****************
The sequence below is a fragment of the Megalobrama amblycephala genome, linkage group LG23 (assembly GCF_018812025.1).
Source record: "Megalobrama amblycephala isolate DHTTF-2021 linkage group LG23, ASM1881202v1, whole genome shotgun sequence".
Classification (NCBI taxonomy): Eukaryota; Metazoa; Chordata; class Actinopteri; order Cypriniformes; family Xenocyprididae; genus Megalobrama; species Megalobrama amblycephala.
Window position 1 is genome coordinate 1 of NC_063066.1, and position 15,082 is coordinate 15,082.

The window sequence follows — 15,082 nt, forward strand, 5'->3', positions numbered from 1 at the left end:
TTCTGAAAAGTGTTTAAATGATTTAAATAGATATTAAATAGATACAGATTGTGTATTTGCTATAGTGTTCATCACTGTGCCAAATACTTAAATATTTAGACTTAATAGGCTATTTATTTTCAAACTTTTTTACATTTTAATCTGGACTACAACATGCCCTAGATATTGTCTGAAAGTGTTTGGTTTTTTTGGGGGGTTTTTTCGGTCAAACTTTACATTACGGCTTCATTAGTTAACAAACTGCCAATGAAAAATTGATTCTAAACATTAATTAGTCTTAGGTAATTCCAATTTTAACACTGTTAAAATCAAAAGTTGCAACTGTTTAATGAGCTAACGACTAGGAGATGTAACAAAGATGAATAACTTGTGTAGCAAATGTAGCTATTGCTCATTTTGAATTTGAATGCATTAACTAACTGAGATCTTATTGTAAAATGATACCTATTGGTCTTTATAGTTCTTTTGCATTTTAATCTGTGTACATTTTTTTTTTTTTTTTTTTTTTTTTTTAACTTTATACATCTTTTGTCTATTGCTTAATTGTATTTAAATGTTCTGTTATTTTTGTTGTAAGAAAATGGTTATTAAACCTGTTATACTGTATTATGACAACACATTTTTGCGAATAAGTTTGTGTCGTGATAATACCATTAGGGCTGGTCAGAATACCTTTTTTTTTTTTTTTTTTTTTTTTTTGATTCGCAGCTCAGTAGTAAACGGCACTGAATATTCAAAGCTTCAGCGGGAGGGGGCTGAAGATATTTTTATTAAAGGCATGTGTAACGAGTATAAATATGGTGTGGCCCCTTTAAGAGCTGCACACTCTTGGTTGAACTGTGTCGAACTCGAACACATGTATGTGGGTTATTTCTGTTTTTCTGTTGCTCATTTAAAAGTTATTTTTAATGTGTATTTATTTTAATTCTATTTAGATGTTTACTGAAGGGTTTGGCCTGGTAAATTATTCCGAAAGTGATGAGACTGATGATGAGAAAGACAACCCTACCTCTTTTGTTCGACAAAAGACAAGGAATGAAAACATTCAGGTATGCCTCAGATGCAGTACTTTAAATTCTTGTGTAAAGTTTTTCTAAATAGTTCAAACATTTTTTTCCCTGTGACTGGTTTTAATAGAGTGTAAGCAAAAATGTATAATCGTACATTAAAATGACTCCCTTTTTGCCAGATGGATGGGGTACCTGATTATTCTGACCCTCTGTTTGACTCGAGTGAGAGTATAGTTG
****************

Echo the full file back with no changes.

The sequence below is a fragment of the Megalobrama amblycephala genome, linkage group LG23 (assembly GCF_018812025.1).
Source record: "Megalobrama amblycephala isolate DHTTF-2021 linkage group LG23, ASM1881202v1, whole genome shotgun sequence".
Classification (NCBI taxonomy): Eukaryota; Metazoa; Chordata; class Actinopteri; order Cypriniformes; family Xenocyprididae; genus Megalobrama; species Megalobrama amblycephala.
Window position 1 is genome coordinate 1 of NC_063066.1, and position 15,082 is coordinate 15,082.

The window sequence follows — 15,082 nt, forward strand, 5'->3', positions numbered from 1 at the left end:
TTCTGAAAAGTGTTTAAATGATTTAAATAGATATTAAATAGATACAGATTGTGTATTTGCTATAGTGTTCATCACTGTGCCAAATACTTAAATATTTAGACTTAATAGGCTATTTATTTTCAAACTTTTTTACATTTTAATCTGGACTACAACATGCCCTAGATATTGTCTGAAAGTGTTTGGTTTTTTTGGGGGGTTTTTTCGGTCAAACTTTACATTACGGCTTCATTAGTTAACAAACTGCCAATGAAAAATTGATTCTAAACATTAATTAGTCTTAGGTAATTCCAATTTTAACACTGTTAAAATCAAAAGTTGCAACTGTTTAATGAGCTAACGACTAGGAGATGTAACAAAGATGAATAACTTGTGTAGCAAATGTAGCTATTGCTCATTTTGAATTTGAATGCATTAACTAACTGAGATCTTATTGTAAAATGATACCTATTGGTCTTTATAGTTCTTTTGCATTTTAATCTGTGTACATTTTTTTTTTTTTTTTTTTTTTTTTTTAACTTTATACATCTTTTGTCTATTGCTTAATTGTATTTAAATGTTCTGTTATTTTTGTTGTAAGAAAATGGTTATTAAACCTGTTATACTGTATTATGACAACACATTTTTGCGAATAAGTTTGTGTCGTGATAATACCATTAGGGCTGGTCAGAATACCTTTTTTTTTTTTTTTTTTTTTTTTTTGATTCGCAGCTCAGTAGTAAACGGCACTGAATATTCAAAGCTTCAGCGGGAGGGGGCTGAAGATATTTTTATTAAAGGCATGTGTAACGAGTATAAATATGGTGTGGCCCCTTTAAGAGCTGCACACTCTTGGTTGAACTGTGTCGAACTCGAACACATGTATGTGGGTTATTTCTGTTTTTCTGTTGCTCATTTAAAAGTTATTTTTAATGTGTATTTATTTTAATTCTATTTAGATGTTTACTGAAGGGTTTGGCCTGGTAAATTATTCCGAAAGTGATGAGACTGATGATGAGAAAGACAACCCTACCTCTTTTGTTCGACAAAAGACAAGGAATGAAAACATTCAGGTATGCCTCAGATGCAGTACTTTAAATTCTTGTGTAAAGTTTTTCTAAATAGTTCAAACATTTTTTTCCCTGTGACTGGTTTTAATAGAGTGTAAGCAAAAATGTATAATCGTACATTAAAATGACTCCCTTTTTGCCAGATGGATGGGGTACCTGATTATTCTGACCCTCTGTTTGACTCGAGTGAGAGTATAGTTG